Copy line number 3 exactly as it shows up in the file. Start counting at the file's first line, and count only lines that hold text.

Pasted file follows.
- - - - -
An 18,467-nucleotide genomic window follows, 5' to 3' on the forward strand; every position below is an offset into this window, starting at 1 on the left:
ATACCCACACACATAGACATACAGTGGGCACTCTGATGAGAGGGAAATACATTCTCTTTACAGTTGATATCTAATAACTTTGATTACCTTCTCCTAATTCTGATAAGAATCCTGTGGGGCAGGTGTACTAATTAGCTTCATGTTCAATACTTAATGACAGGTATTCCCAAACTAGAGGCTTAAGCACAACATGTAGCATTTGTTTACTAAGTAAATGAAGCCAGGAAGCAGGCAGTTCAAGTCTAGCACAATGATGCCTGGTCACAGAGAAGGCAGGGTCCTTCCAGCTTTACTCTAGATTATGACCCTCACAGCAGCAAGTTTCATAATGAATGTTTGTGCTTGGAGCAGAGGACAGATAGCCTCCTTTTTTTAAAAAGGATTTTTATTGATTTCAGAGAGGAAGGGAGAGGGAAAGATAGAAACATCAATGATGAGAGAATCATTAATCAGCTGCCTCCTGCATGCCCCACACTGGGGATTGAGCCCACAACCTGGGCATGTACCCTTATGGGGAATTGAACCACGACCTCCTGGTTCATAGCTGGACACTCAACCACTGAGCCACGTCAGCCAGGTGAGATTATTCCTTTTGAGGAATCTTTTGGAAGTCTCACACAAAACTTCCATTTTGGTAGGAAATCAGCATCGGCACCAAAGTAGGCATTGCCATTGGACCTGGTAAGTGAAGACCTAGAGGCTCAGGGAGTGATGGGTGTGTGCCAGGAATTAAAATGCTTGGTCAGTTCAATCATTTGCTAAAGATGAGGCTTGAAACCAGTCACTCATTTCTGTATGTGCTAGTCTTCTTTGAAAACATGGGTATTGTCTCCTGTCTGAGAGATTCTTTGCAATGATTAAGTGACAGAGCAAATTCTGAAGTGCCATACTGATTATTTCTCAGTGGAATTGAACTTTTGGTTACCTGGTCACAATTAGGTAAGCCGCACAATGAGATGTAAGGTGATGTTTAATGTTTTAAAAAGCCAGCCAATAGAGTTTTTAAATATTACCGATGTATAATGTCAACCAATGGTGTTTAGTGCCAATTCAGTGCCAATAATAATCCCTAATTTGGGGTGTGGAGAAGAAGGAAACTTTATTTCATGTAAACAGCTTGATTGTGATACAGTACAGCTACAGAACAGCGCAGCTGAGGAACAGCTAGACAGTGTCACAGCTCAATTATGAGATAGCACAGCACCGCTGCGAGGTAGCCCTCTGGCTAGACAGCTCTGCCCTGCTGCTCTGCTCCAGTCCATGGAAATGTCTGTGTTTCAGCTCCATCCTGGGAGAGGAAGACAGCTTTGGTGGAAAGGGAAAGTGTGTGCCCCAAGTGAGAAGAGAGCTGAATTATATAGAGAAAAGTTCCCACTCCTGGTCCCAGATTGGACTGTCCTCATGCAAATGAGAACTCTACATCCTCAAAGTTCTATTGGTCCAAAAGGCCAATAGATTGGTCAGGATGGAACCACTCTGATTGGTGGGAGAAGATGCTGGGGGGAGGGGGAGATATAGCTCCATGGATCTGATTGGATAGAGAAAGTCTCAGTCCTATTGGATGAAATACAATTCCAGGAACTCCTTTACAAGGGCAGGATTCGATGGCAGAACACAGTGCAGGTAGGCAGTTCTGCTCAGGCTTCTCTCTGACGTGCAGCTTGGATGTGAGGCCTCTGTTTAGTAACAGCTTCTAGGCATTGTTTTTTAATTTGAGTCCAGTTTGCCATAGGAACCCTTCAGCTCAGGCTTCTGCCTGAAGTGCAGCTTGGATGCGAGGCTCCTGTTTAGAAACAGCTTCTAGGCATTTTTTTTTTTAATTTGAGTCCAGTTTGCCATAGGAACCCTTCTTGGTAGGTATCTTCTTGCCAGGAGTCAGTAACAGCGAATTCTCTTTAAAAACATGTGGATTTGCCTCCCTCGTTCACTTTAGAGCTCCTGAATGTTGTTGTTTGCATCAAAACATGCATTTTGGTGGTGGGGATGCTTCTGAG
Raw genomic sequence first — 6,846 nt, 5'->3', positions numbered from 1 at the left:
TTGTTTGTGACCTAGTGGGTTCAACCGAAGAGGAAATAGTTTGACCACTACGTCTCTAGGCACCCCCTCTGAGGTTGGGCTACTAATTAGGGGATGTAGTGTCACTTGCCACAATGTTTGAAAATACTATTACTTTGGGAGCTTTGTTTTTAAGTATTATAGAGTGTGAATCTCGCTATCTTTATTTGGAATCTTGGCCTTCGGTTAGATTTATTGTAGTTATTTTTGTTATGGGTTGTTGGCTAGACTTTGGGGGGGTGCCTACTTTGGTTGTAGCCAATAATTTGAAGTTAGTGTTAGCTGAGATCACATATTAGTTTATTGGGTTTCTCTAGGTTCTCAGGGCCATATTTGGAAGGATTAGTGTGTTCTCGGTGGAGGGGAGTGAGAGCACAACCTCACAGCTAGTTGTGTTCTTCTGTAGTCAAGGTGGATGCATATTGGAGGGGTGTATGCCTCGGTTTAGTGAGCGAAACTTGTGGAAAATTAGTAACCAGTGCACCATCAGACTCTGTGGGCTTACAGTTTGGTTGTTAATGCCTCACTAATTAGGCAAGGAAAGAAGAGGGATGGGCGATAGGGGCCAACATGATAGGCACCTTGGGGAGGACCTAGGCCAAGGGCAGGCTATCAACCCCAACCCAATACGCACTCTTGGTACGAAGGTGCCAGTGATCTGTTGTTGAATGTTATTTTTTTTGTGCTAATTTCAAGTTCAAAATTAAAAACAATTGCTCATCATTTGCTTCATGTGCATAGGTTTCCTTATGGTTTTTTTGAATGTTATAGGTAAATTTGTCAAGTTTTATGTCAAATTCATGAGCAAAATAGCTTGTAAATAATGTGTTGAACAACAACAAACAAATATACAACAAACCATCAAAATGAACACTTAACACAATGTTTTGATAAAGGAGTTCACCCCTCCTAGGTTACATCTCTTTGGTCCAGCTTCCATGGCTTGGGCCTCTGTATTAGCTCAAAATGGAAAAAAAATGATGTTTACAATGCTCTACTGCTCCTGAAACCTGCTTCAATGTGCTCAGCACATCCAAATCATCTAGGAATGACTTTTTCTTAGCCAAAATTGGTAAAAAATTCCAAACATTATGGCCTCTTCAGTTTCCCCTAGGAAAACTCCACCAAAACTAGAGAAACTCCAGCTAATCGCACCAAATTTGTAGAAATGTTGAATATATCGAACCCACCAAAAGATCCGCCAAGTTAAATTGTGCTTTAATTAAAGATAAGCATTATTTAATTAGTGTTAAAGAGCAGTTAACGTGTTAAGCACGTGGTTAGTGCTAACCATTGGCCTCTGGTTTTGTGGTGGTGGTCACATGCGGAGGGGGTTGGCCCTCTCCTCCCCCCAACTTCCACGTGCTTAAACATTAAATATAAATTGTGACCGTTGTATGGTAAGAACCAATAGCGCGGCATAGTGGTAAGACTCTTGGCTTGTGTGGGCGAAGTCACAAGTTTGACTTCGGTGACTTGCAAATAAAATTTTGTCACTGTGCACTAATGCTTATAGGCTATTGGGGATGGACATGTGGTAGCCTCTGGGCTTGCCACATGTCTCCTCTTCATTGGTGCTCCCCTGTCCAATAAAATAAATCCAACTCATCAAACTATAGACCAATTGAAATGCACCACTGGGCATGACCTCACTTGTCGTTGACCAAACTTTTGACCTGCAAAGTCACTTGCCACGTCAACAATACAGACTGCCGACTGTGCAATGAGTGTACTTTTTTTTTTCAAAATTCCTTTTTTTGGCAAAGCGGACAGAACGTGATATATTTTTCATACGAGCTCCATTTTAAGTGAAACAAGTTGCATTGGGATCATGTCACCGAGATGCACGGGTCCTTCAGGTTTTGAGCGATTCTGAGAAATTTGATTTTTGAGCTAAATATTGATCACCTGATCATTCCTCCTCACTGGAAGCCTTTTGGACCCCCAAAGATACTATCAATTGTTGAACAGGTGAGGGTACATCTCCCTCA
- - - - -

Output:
Raw genomic sequence first — 6,846 nt, 5'->3', positions numbered from 1 at the left: